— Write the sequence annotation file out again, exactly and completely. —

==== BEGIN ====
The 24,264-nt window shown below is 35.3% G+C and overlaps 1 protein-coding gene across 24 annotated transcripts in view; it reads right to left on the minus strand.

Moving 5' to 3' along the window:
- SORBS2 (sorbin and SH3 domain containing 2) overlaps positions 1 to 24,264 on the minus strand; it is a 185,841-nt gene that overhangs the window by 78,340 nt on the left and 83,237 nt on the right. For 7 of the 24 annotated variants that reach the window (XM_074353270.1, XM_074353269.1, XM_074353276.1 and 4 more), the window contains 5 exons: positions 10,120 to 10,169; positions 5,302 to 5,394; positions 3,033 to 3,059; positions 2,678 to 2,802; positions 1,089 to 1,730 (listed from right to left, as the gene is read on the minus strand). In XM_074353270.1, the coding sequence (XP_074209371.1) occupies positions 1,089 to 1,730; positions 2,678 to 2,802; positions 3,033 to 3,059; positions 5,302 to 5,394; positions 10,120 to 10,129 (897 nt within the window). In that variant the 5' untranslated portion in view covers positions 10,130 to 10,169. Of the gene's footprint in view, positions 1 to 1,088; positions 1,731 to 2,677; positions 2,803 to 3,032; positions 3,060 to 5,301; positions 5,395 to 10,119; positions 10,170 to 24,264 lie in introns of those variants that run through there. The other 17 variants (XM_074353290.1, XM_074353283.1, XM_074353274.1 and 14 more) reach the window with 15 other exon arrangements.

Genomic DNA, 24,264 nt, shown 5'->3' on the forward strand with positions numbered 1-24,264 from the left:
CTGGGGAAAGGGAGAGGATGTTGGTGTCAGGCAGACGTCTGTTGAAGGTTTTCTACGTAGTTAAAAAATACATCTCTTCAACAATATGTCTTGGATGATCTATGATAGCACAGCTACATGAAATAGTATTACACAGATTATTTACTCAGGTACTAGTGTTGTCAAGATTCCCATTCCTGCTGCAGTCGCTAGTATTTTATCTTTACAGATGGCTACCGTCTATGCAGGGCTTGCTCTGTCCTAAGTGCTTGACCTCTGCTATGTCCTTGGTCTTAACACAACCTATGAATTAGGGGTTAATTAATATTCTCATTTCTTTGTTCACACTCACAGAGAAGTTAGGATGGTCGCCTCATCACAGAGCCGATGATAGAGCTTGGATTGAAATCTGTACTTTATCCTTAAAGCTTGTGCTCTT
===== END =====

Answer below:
The 24,264-nt window shown below is 35.3% G+C and overlaps 1 protein-coding gene across 24 annotated transcripts in view; it reads right to left on the minus strand.

Moving 5' to 3' along the window:
- SORBS2 (sorbin and SH3 domain containing 2) overlaps positions 1 to 24,264 on the minus strand; it is a 185,841-nt gene that overhangs the window by 78,340 nt on the left and 83,237 nt on the right. For 7 of the 24 annotated variants that reach the window (XM_074353270.1, XM_074353269.1, XM_074353276.1 and 4 more), the window contains 5 exons: positions 10,120 to 10,169; positions 5,302 to 5,394; positions 3,033 to 3,059; positions 2,678 to 2,802; positions 1,089 to 1,730 (listed from right to left, as the gene is read on the minus strand). In XM_074353270.1, the coding sequence (XP_074209371.1) occupies positions 1,089 to 1,730; positions 2,678 to 2,802; positions 3,033 to 3,059; positions 5,302 to 5,394; positions 10,120 to 10,129 (897 nt within the window). In that variant the 5' untranslated portion in view covers positions 10,130 to 10,169. Of the gene's footprint in view, positions 1 to 1,088; positions 1,731 to 2,677; positions 2,803 to 3,032; positions 3,060 to 5,301; positions 5,395 to 10,119; positions 10,170 to 24,264 lie in introns of those variants that run through there. The other 17 variants (XM_074353290.1, XM_074353283.1, XM_074353274.1 and 14 more) reach the window with 15 other exon arrangements.

Genomic DNA, 24,264 nt, shown 5'->3' on the forward strand with positions numbered 1-24,264 from the left:
CTGGGGAAAGGGAGAGGATGTTGGTGTCAGGCAGACGTCTGTTGAAGGTTTTCTACGTAGTTAAAAAATACATCTCTTCAACAATATGTCTTGGATGATCTATGATAGCACAGCTACATGAAATAGTATTACACAGATTATTTACTCAGGTACTAGTGTTGTCAAGATTCCCATTCCTGCTGCAGTCGCTAGTATTTTATCTTTACAGATGGCTACCGTCTATGCAGGGCTTGCTCTGTCCTAAGTGCTTGACCTCTGCTATGTCCTTGGTCTTAACACAACCTATGAATTAGGGGTTAATTAATATTCTCATTTCTTTGTTCACACTCACAGAGAAGTTAGGATGGTCGCCTCATCACAGAGCCGATGATAGAGCTTGGATTGAAATCTGTACTTTATCCTTAAAGCTTGTGCTCTT